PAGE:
9. It’s okay not to know, and better to know that you don’t!
Through today’s educational culture, there’s a lot of fear of seeming like you’re not an expert on everything. As I grew in my career, I started to manage not only very different personalities but also vastly different skills… that I certainly never studied in college. There’s always the feeling that those in management, are experts in their individual fields. Yet being an expert in a particular field, doesn’t make you a good leader and I’d argue now that most leaders aren’t experts in all of the skill sets that they manage. When you’re managing a small team, it’s more likely that you’d be able to really get into the minute details on all elements of your team. Although as you start to manage more and encompass more responsibilities, you have to be more comfortable in not being a subject matter expert in every element that falls under your department.
I’ve felt a considerable amount of stress surrounding this topic, and not feeling as though I could as easily get into the trenches of every project that I lead. That said, some advice that helped me wrap my brain around this ways someone finallying telling me that “It’s fine if you’re not an expert. You hire and support experts on your team. Do you think that everyone at the C-suite level are experts of everything that’s underneath them?” This really helped open my eyes and feel more grounded in what it means to be an executive… which I only realized later is very different than just being a “lead.” I’ve always championed for servant leadership, but I find it gets exponentially important to lead in this manner as you work your way up the chain. You should hire the experts, get to know them, and support them as best you can to keep your teams effective. While it’s okay to not be an expert, learn what you can about all elements that are being worked on, but also trust and don’t micromanage your team.
By not being an expert yet an executive leader can easily lead to Imposter Syndrome. It’s hard to not feel as though you don’t deserve to be in the position you’re in, worried that you’ve somehow stumbled upward and everyone will find out that you don’t belong. Especially if you compare yourself to the experts you hire. Frankly, I’m not sure if this sense of unease will ever go away… Yet you can only do what you can, attempt to make working life easier for your people, and support them in their accomplishments. Now that I think about it, imposter syndrome will likely keep you humble… and that may not be a bad thing.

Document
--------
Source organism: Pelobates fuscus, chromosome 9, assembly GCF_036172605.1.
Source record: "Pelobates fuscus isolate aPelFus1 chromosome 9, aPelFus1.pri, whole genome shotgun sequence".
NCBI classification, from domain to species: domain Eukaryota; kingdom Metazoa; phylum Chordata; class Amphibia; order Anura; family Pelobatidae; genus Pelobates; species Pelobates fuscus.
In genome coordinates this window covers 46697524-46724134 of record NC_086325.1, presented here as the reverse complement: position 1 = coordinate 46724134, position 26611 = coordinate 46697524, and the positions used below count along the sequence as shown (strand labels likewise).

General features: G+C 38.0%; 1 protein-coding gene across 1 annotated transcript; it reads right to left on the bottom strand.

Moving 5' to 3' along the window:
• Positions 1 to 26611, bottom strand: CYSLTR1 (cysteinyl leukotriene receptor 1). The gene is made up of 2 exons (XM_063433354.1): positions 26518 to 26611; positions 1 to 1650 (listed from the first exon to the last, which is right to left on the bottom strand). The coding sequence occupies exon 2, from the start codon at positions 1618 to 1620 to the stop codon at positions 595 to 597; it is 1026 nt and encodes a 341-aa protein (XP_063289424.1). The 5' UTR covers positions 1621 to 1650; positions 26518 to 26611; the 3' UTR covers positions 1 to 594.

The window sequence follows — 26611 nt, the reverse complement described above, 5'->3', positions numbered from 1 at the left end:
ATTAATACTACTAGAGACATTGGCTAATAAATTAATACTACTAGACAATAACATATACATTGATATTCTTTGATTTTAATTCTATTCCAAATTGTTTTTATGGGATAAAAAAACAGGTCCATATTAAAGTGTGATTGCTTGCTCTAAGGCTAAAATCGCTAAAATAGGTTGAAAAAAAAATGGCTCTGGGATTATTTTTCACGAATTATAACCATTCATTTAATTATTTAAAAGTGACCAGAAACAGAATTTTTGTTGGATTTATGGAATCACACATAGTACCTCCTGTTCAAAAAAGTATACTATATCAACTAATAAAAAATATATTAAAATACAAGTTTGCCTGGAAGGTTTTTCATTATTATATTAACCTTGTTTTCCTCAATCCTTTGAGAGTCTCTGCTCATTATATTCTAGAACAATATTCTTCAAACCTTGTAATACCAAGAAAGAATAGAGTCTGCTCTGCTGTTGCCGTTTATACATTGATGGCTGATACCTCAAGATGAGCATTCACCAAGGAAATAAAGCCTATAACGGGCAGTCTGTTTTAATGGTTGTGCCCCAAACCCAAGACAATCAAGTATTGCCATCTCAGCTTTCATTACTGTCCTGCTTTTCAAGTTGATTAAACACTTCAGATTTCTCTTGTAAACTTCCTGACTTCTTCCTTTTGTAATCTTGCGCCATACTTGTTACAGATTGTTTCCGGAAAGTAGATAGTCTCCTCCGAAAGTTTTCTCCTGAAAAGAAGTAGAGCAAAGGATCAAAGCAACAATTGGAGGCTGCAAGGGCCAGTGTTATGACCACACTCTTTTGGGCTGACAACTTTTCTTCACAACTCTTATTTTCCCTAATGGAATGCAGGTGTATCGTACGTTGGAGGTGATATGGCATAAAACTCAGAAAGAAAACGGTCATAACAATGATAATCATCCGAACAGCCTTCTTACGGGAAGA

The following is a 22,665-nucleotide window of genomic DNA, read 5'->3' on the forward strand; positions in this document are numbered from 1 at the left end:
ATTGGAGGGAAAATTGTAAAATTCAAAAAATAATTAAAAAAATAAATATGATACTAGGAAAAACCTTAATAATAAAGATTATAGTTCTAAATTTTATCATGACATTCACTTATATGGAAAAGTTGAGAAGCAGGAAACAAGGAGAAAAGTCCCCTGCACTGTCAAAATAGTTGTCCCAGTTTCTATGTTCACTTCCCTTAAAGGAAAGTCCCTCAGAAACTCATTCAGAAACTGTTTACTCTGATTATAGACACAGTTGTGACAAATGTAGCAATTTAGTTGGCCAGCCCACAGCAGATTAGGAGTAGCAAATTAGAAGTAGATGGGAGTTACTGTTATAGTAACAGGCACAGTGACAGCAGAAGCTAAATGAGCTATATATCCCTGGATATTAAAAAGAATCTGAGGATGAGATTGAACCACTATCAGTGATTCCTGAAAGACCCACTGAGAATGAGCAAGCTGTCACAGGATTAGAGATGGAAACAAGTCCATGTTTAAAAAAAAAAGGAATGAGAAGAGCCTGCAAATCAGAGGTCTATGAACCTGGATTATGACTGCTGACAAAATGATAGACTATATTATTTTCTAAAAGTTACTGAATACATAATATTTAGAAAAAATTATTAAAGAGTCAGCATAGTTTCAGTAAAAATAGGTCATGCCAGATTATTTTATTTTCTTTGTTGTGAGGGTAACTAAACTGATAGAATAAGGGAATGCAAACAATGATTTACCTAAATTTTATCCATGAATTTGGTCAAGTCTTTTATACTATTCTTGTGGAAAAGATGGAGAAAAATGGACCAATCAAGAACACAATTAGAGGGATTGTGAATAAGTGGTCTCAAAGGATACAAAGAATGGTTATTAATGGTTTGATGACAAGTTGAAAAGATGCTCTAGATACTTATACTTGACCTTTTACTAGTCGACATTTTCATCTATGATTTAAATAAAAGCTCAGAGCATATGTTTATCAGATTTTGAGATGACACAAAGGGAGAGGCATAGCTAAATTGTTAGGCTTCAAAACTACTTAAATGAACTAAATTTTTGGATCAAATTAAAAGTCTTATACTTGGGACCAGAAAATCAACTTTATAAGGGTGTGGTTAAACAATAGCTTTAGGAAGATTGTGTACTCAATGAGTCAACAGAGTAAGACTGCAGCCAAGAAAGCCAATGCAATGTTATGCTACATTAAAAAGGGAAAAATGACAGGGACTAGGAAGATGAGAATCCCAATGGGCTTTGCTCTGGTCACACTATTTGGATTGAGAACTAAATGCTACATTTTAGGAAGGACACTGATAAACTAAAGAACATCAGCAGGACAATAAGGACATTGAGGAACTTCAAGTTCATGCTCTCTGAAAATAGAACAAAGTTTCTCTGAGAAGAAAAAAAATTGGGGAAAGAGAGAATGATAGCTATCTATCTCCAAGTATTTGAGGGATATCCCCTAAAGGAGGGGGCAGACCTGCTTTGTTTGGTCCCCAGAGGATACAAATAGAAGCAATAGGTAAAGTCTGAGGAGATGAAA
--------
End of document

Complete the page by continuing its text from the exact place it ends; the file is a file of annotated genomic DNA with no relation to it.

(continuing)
10. Sometimes you should jump.
We all get comfortable. Sometimes we can find ourselves getting into a comfortable rhythm at work, being an expert at all the processes, your brain can go on autopilot to get the job done. Sometimes we don’t realize that we’ve stopped being challenged… and it feels good. Yet, you may only discover later that you’ve been stagnating. Your skills may get rooted in archaic processes, you start to lose the drive you once had when you were younger, and the status quo becomes pretty appealing. Not to mention that change is scary, we naturally fear the unknown and yet it’s just that… unknown. We don’t know unless we try. Of course there’s always the opportunity for failure, and yet the growth that comes from failure is often the most educational. I’m not suggesting that you should always be changing careers, but I believe you should always be looking ahead and not getting stuck in the past.
Hopefully if your current position isn’t offering you opportunities to evolve, you’re still at least using that stability to evolve your personal life. Personally I’ve taken a few leaps of faith; moving to Montreal right out of college, moving back and starting a remote career in a vastly different industry, deciding to uproot and move to the opposite coast, and taking on an additional and totally new department at work… all of which has been pretty scary at times. What’s helped me through these phases of change has been to focus on the here and now, what you have immediate control over, and you can’t sweat the mountain ahead of you. Every mountain, in its entirety, seems daunting and yet each are just a collection of steps and you can control your pace. Sometimes the most difficult thing is to take the first step, but you need to remind yourself that you walk every day.
I hope this has been insightful! It’s certainly been an introspective experience for me to get my thoughts down on paper, as uncomfortable as some of them might be. Thanks again for reading and I hope some of these thoughts might help you as you progress in your career!
I make games, I play games... and sometimes I have some thoughts about that.